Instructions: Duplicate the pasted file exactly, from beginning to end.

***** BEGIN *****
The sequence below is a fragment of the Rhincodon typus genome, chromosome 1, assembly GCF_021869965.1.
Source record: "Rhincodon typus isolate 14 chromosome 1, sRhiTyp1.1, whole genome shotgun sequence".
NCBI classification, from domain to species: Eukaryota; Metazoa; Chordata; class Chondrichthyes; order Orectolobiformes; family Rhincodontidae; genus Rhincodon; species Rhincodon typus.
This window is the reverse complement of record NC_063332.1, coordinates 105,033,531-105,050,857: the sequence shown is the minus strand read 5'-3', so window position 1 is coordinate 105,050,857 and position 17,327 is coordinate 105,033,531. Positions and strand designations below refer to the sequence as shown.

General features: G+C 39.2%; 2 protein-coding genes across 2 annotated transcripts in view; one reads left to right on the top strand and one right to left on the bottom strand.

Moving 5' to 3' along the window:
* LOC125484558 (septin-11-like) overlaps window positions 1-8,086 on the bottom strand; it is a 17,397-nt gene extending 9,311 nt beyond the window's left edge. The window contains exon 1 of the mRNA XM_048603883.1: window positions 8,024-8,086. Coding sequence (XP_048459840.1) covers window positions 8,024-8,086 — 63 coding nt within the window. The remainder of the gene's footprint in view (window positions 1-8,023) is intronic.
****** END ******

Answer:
The sequence below is a fragment of the Rhincodon typus genome, chromosome 1, assembly GCF_021869965.1.
Source record: "Rhincodon typus isolate 14 chromosome 1, sRhiTyp1.1, whole genome shotgun sequence".
NCBI classification, from domain to species: Eukaryota; Metazoa; Chordata; class Chondrichthyes; order Orectolobiformes; family Rhincodontidae; genus Rhincodon; species Rhincodon typus.
This window is the reverse complement of record NC_063332.1, coordinates 105,033,531-105,050,857: the sequence shown is the minus strand read 5'-3', so window position 1 is coordinate 105,050,857 and position 17,327 is coordinate 105,033,531. Positions and strand designations below refer to the sequence as shown.

General features: G+C 39.2%; 2 protein-coding genes across 2 annotated transcripts in view; one reads left to right on the top strand and one right to left on the bottom strand.

Moving 5' to 3' along the window:
* LOC125484558 (septin-11-like) overlaps window positions 1-8,086 on the bottom strand; it is a 17,397-nt gene extending 9,311 nt beyond the window's left edge. The window contains exon 1 of the mRNA XM_048603883.1: window positions 8,024-8,086. Coding sequence (XP_048459840.1) covers window positions 8,024-8,086 — 63 coding nt within the window. The remainder of the gene's footprint in view (window positions 1-8,023) is intronic.